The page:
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SDO detects superfast solar waves moving at 2,000 km per sec

A image showing the funnel and loop in which fast waves propagate. Photo: NASA

PALO ALTO (BNS): NASA’s Solar Dynamics Observatory (SDO), have detected quasi-periodic waves in the low solar corona that travel at speeds as high as 2,000 kilometers per second (4.5 million miles per hour).

The scientists have found the waves using the Atmospheric Imaging Assembly (AIA) instrument.

For the first time, these observations have provided unambiguous evidence of propagating fast mode magnetosonic waves at such high speeds in the Sun’s low atmosphere.

Theories and computer models predicted the existence of slow and fast moving waves, and the former were clearly seen by solar observatories in space.

The waves are typically successive, arc-shaped fronts of intensity variations, similar to water ripples, which emanate near a flare kernel in the wake of a coronal mass ejection and propagate along a funnel of coronal loops.

The waves with the velocities of 1,000–2,000 kilometers per second in a period of 30–200 seconds range are believed to be responsible for many fundamental, yet enigmatic processes on the Sun, such as heating the corona to millions of degrees, accelerating the solar wind, triggering remote eruptions, and delivering energy and information between different parts of the atmosphere.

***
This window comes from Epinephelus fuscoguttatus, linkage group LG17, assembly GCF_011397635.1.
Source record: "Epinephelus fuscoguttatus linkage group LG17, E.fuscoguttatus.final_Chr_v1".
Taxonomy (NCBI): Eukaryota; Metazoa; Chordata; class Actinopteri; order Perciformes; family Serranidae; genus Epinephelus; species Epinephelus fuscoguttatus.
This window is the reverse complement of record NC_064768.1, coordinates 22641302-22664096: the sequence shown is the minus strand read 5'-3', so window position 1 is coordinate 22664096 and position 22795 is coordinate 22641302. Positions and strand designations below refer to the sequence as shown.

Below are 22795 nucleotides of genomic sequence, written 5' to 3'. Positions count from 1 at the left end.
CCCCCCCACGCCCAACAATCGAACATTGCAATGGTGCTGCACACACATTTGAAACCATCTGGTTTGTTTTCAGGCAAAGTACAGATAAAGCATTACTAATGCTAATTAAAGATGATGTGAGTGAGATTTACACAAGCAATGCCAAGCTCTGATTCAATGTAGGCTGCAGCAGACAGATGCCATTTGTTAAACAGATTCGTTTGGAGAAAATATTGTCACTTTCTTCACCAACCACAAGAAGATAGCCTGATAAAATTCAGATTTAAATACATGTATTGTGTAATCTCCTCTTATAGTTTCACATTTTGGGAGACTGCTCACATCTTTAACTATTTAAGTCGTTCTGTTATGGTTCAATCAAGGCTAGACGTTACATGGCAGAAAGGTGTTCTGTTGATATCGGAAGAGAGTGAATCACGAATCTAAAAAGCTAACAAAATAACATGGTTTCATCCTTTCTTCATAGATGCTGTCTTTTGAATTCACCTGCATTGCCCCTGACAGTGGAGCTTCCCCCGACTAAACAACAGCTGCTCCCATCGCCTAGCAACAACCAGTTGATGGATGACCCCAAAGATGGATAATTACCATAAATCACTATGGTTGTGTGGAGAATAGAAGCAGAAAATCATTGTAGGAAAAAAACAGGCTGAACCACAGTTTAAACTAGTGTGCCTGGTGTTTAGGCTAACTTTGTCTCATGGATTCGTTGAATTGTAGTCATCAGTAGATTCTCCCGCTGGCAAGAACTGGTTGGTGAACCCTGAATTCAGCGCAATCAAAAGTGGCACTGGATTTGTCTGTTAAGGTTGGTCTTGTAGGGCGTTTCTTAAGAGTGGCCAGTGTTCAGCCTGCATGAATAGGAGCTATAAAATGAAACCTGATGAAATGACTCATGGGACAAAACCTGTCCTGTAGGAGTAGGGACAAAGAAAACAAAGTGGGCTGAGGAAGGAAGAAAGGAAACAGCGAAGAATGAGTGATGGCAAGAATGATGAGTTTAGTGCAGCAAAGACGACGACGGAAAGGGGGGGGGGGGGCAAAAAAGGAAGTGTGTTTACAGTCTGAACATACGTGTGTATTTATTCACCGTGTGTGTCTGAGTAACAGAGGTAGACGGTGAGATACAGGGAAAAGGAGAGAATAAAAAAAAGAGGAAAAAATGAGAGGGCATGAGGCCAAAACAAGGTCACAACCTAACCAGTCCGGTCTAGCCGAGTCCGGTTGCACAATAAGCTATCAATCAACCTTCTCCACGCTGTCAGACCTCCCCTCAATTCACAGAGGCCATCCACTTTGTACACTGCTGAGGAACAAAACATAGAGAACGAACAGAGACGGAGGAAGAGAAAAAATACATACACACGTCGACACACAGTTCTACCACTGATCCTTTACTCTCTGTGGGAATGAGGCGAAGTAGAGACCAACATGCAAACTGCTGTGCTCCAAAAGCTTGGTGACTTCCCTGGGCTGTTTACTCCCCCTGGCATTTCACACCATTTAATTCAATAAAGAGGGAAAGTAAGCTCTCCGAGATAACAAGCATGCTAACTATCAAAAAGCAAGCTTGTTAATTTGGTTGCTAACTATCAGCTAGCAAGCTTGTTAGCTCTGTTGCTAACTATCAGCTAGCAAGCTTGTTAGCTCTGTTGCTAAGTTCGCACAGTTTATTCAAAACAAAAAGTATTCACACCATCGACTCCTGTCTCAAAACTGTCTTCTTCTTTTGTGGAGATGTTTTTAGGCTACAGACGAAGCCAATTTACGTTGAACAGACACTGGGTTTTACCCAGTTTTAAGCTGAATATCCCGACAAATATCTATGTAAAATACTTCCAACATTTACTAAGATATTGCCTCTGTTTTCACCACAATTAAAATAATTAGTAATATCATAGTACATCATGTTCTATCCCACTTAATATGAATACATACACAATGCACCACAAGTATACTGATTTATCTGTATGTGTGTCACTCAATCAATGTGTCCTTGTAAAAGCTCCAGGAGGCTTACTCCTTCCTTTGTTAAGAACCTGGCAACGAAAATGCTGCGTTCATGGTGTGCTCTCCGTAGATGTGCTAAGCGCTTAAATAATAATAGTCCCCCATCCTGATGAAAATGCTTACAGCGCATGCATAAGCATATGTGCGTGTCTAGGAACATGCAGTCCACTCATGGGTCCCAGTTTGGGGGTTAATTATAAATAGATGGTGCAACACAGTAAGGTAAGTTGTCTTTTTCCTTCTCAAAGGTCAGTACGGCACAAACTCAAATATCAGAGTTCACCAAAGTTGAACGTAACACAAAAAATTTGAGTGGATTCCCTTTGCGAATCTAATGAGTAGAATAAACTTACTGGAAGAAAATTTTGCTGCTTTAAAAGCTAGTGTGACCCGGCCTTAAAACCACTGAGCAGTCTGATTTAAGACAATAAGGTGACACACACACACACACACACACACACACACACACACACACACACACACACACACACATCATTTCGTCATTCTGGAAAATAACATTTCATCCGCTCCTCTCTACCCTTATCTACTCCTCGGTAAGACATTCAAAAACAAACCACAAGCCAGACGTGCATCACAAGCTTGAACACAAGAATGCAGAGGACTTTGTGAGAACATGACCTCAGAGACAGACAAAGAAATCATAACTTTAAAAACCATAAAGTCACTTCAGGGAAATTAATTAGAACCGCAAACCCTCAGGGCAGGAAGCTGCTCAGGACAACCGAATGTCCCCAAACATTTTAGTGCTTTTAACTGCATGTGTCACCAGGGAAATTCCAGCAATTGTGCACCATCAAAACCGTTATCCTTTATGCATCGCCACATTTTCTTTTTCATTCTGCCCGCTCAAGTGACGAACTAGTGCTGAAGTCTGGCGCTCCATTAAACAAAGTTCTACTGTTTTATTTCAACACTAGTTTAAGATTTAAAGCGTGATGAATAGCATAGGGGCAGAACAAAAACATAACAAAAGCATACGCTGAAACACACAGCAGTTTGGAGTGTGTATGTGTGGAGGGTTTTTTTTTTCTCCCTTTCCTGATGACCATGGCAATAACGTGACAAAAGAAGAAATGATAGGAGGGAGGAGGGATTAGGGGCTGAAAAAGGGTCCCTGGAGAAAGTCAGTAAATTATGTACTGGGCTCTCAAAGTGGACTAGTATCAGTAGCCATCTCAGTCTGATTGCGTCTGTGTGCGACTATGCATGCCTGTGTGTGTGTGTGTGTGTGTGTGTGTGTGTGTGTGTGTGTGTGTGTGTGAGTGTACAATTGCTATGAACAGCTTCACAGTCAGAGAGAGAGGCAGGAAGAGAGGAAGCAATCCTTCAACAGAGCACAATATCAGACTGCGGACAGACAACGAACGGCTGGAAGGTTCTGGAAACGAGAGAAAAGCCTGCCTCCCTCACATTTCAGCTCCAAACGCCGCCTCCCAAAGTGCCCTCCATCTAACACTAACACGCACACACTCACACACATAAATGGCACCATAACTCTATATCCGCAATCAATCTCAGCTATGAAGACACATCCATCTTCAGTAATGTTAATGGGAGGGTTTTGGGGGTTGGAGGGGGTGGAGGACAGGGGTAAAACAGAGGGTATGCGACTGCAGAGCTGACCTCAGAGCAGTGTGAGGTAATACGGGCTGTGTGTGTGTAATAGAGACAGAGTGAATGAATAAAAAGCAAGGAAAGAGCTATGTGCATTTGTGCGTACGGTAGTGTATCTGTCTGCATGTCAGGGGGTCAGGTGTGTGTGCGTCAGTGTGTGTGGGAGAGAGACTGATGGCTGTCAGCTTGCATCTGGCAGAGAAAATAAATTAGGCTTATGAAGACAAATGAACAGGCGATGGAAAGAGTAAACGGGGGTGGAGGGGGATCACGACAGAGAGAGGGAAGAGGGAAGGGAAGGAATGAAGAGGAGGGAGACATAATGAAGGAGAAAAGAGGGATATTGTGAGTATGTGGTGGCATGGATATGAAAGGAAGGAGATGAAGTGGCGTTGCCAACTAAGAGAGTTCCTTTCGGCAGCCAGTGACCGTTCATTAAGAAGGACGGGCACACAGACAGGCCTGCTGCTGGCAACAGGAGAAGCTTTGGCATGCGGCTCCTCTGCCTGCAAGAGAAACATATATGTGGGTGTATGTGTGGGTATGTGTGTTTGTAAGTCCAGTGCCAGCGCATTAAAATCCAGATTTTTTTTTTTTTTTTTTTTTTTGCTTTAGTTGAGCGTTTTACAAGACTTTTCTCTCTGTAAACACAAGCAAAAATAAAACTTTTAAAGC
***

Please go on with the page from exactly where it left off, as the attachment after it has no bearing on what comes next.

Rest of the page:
SDO is the first mission and flagship of NASA’s Living with a Star (LWS) programme launched near the onset of the new solar cycle on February 11, 2010. The goal of LWS is “to improve our understanding of how and why the Sun varies, how the Earth and Solar System respond, and how the variability and response affects humanity in Space and on Earth.”

SDO carries three state-of-the-art instruments: the AIA observing the tenuous solar corona permeated with magnetic fields, the Helioseismic Magnetic Imager (HMI) observing the surface Doppler velocity and magnetic field, and the Extreme UV Variability Experiment (EVE) recording the spatially integrated EUV spectrum of the Sun as a star.

“SDO is our ‘Hubble for the Sun’. It promises to transform solar physics in the same way the Hubble Space Telescope has transformed astronomy and cosmology,” Dr. Lika Guhathakurta, the LWS programme scientist, NASA headquarters said.

The solar telescope on NASA’s Transition Region and Coronal Explorer, the Focal Plane Package on the Japanese Hinode satellite, the Solar X-ray Imagers on GOES-N, -O and -P, the Extreme Ultraviolet Imager instruments on NASA’s twin STEREO spacecraft, and the Helioseismic and Magnetic Imager and the Atmospheric Imaging Assembly on NASA’s Solar Dynamics Observatory.

The ATC is currently building both the science instrument and spacecraft for NASA’s Interface Region Imaging Spectrograph (IRIS), a Small Explorer Mission scheduled for launch in late 2012.


NASA  Sun  solar waves  

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